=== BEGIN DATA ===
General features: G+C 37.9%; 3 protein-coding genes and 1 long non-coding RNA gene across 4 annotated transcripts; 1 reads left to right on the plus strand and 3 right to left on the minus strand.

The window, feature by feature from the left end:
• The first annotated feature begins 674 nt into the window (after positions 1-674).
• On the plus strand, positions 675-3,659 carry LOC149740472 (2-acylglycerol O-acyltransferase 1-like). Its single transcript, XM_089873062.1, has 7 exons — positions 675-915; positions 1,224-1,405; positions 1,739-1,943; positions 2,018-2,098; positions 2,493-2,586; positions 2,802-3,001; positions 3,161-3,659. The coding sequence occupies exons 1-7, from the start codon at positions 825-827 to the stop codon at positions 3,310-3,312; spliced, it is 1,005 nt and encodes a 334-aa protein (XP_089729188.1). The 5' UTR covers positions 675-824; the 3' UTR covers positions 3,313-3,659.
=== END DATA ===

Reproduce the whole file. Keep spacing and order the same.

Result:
General features: G+C 37.9%; 3 protein-coding genes and 1 long non-coding RNA gene across 4 annotated transcripts; 1 reads left to right on the plus strand and 3 right to left on the minus strand.

The window, feature by feature from the left end:
• The first annotated feature begins 674 nt into the window (after positions 1-674).
• On the plus strand, positions 675-3,659 carry LOC149740472 (2-acylglycerol O-acyltransferase 1-like). Its single transcript, XM_089873062.1, has 7 exons — positions 675-915; positions 1,224-1,405; positions 1,739-1,943; positions 2,018-2,098; positions 2,493-2,586; positions 2,802-3,001; positions 3,161-3,659. The coding sequence occupies exons 1-7, from the start codon at positions 825-827 to the stop codon at positions 3,310-3,312; spliced, it is 1,005 nt and encodes a 334-aa protein (XP_089729188.1). The 5' UTR covers positions 675-824; the 3' UTR covers positions 3,313-3,659.